Maryland pummels North Carolina with 92-71 win
With several thousand extra students helping to fill the seats at Comcast Center on Sunday, Maryland provided North Carolina Coach Roy Williams with the worst loss of his tenure with the Tar Heels. In fact, it was Ol' Roy's worst loss since 2000, back when he was the head coach at Kansas.
Though North Carolina edged close to the lead every now and then through the first 27 minutes of the game, Maryland exuded a confidence that made it seem as though its lead never was in serious jeapordy. The Terrapins shot 51.5 percent from the field and 52.2 poercent from three-point range. And despite brief focus lapses on defense, Maryland proved steady on that end of the court, as well.
It's been an interesting last couple of days for Maryland Coach Gary Williams. He hasn't left College Park since the team returned from its trip to Florida State on Friday afternoon. He's been sleeping at a local Marriott. And apparently the events of the past few days -- as road crews worked round the clock to clear the campus streets and parking lots, and as two teams prepared to play a conference game of mutual importance -- capped by a convincing victory, hit an emotional chord in Williams. He had to pause and compose himself at least twice in his postgame radio interview.
When asked in the postgame press conference about the atmosphere in Comcast Center for today's contest, Williams had to pause briefly once more.
"It was amazing because I didn't think, I mean, there were several things sent to our season ticket holders to make sure they understood about the parking lots and everything, and so many people here at Maryland worked to get the parking lots cleared, did all that so people could come in," Williams said. "I talked to some people just briefly, and they were coming. If they had to take a dog sled they were coming to the game, and that's a great feeling. It really is."
1) Quick surges. North Carolina played like a team in desperate need of a win -- which it is -- during the first three-quarters of Sunday's game. On several occassions the Tar Heels came close to catching up with the Terrapins, but each time Maryland was able to put together a quick run to re-establish a comfortable lead. Much of that ability stemmed from the Terrapins' defensive effort. Maryland tallied nine steals and 22 fast break points. The Terrapins recorded 16 points off of 14 North Carolina turnovers.
2) Three-point shooting. Another quick way to boost a lead? Start draining shots from beyond the arc. Maryland made 12 of 23 three-pointers (52.2 percent) against North Carolina. Eric Hayes made 4 of 5 shots from beyond the arc. Greivis Vasquez made 6 of 11. The Terrapins aren't a team reliant upon its three-point shooting, but it sure makes things smoother when those shots are falling. Maryland entered the game leading the ACC in three-point shooting percentage (43.9 percent) in conference play.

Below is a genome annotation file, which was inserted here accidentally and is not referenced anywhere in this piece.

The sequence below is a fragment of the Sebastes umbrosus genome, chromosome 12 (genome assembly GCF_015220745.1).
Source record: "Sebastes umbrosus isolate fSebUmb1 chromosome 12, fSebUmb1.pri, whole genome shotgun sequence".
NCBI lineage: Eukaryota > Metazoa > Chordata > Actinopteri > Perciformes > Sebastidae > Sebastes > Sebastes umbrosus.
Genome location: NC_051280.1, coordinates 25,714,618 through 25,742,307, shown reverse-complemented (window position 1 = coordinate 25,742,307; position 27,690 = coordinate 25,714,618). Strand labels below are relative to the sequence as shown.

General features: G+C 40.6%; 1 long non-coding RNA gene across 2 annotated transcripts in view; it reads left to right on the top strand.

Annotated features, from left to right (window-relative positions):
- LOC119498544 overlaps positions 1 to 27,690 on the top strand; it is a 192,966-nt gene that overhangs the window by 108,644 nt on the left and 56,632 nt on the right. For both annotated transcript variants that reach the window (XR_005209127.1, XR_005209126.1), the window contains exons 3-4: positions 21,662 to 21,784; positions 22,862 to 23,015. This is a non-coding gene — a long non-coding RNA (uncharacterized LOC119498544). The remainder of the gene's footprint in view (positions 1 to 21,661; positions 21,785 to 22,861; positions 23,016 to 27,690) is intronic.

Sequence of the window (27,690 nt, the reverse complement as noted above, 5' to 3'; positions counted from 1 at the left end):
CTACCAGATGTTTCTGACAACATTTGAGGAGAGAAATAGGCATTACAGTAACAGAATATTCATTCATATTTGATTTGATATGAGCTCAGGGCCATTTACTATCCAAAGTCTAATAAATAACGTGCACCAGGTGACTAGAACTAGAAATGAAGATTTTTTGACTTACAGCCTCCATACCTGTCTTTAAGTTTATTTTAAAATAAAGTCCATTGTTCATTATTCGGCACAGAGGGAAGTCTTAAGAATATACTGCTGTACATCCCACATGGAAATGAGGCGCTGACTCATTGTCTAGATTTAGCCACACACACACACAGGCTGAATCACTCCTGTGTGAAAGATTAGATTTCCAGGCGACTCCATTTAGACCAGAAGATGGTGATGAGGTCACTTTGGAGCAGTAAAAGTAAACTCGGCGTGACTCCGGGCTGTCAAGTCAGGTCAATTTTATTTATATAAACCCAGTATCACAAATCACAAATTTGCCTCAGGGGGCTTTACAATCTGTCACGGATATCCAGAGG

3) Milestones. Landon Milbourne tallied 15 points to become the 49th player in program history to reach 1,000 career points. Greivis Vasquez's six three-point makes pushed him into second place (205) on the career list in that category. He trails Juan Dixon, who made 239 three-pointers during his career. Also, the ninth of Vasquez's 11 assists Sunday was the 700th of his career.
1) Sean Mosley (kind of). I preface this by noting that in a game like today's, Maryland does not need Mosley to be firing on all cylinders. But at some point this season, the Terrapins likely will need more offense from Mosley than what they've been getting of late. Something just seems to be off with the offensive rhythm of the sophomore guard. He's still snagging rebounds and making smart passes and playing solid defense, so it's not as if he's not producing at all. However, the eight points Mosley scored Sunday all came in the final 10 minutes of the game when the game's outcome already was secure. Like I said, this is not meant as a wholesale criticism; just noting a recent struggle in one aspect of the game of a player that is important to Maryland's continued success.
2) Usage of James Padgett. It would be one thing if Maryland was winning close games and Gary Williams couldn't risk putting in an unproven freshman for large stints. But the Terrapins are crushing opponents at home, and still on Sunday, in what became a 21-point victory, Padgett logged just seven minutes. He was the lone active scholarship player to play less than 10 minutes. Williams keeps saying he needs to find more playing time for Padgett, and Padgett continues to ride the bench during games in which Maryland is torching its foes.
3) "NIT!" chant. Gary Williams seemed a little bothered with the fans who chanted "NIT!" at the Tar Heels on a few occassions during the second half. But only a little bothered.
February 7, 2010; 5:42 PM ET
Categories: Men's basketball
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